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Harleen Bedi, Agnes M. Wong, Manokaraananthan Chandrakumar, Herbert C. Goltz, Ewa Niechwiej-Szwedo; The Role Of Visual Feedback For Online Trajectory Corrections And Generation Of Secondary Saccades In The Antisaccade Task. Invest. Ophthalmol. Vis. Sci. 2012;53(14):4862.
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Antisaccades are volitional eye movements requiring suppression of a reflexive saccade toward the stimulus (prosaccade) and generation of a saccade toward a location that is the mirror-opposite to where the target was presented (antisaccade). Visual feedback (online control) can be used during an ongoing saccade to minimize the final error. We investigated (1) whether visual feedback presented at the desired antisaccade location enhances online antisaccade trajectory control; and (2) the role of secondary saccades (SS) as a complementary offline strategy to correct primary saccade (PS) amplitude error.
Twelve visually normal observers viewed targets presented at ±10° or ±17° horizontally. Eye movements were recorded by video-based eye tracker. Trials were conducted in 2 blocks: prosaccade and antisaccade. Target feedback was provided randomly on 50% of trials in both blocks. The extent of online control was examined by calculating the coefficient of determination (R2), relating the position of the eyes to the endpoint position throughout the trajectory. Low R2 values in mid-trajectory indicate error reduction by online control. Frequency and kinematics of SS were examined to investigate their compensatory role.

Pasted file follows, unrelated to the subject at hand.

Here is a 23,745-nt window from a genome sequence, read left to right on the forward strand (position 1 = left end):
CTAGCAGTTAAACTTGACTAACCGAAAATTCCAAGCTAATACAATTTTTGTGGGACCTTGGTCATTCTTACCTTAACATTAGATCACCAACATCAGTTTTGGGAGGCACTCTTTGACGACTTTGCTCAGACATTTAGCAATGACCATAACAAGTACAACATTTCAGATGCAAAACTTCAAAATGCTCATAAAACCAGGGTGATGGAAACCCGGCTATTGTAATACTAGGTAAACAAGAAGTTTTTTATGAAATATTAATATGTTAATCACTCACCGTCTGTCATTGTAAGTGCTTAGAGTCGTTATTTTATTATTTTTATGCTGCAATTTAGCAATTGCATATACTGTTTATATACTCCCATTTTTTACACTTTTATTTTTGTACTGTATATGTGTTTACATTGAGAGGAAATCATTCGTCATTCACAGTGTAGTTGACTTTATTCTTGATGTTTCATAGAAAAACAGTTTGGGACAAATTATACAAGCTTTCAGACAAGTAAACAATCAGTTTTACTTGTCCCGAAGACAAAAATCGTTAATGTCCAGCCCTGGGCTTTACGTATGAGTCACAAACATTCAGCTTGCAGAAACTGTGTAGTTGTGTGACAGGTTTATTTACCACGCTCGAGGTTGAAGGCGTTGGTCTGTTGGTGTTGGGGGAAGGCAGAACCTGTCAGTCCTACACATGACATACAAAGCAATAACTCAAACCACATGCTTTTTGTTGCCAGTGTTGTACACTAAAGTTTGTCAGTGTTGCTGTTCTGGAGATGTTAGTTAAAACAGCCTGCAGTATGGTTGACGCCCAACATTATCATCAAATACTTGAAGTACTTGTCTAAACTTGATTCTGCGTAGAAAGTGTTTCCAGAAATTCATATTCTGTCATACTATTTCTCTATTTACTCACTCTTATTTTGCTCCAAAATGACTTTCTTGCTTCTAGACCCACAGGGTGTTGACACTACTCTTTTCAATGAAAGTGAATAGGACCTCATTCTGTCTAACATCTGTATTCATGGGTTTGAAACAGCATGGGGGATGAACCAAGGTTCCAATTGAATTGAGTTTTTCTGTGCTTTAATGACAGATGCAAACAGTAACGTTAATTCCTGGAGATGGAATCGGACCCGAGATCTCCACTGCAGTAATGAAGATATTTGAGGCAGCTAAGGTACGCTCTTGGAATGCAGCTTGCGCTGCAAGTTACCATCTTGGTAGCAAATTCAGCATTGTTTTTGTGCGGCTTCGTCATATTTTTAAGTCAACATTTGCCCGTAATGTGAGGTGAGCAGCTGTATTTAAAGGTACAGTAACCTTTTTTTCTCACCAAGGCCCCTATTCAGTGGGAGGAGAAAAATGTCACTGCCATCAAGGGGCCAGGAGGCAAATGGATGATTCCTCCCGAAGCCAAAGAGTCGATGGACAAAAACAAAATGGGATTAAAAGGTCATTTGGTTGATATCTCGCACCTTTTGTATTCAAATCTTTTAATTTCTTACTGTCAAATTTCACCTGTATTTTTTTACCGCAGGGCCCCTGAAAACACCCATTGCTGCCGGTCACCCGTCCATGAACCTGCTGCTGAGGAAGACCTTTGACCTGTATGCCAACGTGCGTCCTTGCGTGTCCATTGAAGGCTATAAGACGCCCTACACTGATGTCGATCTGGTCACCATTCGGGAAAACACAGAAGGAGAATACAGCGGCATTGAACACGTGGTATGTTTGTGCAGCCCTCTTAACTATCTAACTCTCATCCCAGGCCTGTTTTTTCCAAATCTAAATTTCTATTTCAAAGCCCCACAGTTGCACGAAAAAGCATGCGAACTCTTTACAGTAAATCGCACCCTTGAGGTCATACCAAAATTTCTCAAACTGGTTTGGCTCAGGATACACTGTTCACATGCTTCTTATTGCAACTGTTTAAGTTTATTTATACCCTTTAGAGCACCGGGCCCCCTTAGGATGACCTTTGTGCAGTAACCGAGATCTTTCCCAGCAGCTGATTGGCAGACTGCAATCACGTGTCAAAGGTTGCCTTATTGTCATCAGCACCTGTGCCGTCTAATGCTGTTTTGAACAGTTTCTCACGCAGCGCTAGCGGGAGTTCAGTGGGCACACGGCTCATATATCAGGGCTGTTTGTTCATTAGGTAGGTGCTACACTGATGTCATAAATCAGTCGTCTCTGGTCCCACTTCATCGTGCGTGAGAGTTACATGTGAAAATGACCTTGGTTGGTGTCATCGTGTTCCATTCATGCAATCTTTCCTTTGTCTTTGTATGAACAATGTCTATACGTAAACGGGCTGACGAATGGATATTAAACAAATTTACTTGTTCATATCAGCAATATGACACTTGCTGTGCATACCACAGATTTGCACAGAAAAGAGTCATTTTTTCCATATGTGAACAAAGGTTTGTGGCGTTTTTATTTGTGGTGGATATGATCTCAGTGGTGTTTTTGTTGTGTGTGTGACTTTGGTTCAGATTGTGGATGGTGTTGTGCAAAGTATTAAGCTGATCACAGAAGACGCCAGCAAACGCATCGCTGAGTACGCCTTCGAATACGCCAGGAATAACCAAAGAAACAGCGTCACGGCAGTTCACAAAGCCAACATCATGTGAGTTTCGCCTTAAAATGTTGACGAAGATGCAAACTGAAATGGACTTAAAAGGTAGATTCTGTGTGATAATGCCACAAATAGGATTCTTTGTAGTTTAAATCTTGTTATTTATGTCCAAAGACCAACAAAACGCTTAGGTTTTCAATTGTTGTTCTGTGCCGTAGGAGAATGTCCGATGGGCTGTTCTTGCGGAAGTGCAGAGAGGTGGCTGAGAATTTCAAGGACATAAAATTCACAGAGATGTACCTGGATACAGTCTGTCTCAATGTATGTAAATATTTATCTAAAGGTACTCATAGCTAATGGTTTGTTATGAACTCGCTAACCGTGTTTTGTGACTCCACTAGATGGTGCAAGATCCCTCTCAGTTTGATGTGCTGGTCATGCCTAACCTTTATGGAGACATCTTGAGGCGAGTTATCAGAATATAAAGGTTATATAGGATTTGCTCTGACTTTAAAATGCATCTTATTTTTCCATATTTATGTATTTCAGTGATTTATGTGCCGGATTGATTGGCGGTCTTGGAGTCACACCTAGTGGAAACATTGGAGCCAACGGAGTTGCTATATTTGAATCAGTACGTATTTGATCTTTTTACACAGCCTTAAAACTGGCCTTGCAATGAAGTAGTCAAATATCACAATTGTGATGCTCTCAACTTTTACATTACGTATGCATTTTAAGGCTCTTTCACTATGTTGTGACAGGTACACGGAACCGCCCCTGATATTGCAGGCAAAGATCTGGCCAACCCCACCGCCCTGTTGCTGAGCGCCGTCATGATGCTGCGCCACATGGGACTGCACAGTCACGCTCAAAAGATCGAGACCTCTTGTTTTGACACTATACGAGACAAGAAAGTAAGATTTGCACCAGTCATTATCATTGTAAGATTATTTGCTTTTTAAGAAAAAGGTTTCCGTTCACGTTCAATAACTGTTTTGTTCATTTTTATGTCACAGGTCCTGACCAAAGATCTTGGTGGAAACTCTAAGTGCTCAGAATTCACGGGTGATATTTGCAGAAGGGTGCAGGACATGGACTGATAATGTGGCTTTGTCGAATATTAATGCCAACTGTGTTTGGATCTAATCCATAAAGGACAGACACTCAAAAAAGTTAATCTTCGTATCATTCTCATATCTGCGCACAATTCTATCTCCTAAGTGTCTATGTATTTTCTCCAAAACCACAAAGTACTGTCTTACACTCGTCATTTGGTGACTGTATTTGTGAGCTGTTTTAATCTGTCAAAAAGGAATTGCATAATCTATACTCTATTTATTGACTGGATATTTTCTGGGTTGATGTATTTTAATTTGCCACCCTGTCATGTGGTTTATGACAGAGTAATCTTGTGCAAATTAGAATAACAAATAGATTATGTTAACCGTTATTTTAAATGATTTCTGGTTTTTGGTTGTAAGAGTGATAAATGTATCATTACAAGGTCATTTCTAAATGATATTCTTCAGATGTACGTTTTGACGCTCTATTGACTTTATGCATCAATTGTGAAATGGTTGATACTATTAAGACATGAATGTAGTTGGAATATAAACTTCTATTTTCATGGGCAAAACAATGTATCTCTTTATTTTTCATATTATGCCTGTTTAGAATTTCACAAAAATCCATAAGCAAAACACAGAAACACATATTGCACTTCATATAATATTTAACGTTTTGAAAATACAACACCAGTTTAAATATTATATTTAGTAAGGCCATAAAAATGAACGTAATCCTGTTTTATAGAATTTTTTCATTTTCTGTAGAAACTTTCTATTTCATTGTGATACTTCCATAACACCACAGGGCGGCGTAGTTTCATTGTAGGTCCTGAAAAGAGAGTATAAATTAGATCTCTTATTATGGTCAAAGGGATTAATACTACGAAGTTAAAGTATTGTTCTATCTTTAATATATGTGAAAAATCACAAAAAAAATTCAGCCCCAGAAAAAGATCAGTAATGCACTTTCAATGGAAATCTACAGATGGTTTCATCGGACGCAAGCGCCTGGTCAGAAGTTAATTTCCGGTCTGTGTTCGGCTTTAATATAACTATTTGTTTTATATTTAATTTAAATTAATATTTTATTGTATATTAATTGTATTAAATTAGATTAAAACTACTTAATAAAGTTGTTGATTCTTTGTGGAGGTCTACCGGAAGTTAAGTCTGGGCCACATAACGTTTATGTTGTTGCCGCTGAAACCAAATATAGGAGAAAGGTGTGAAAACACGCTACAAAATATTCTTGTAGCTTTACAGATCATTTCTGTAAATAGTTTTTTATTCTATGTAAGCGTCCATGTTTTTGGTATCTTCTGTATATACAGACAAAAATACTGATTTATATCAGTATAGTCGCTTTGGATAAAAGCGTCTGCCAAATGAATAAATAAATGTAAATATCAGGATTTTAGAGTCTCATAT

Z-scores (transformed R2 values) were higher for antisaccades than prosaccades, indicating less online control during antisaccades (p=0.002). Visual feedback did not affect the control of saccade trajectory in either task. However, SS frequency increased with target feedback in both tasks (prosaccade with feedback=48.2% vs no feedback=9.0%; antisaccade with feedback=67.2% vs no feedback=43.2%; p<0.0001). The compensation for amplitude error at the end of the PS (as measured by the mean transformed Pearson r coefficients) was also greater with target feedback in both tasks (prosaccades with feedback=0.96±0.16 vs no feedback=0.62±0.15; antisaccades with feedback=0.74±0.14 vs no feedback=0.21±0.08; p=0.002).
Visual feedback presented at the antisaccade target goal does not affect online control of saccade trajectory. However, visual feedback plays an important role in generating SS in the antisaccade task. Specifically, the frequency and the ability of SS to correct post-primary saccade error increased when visual feedback was available.
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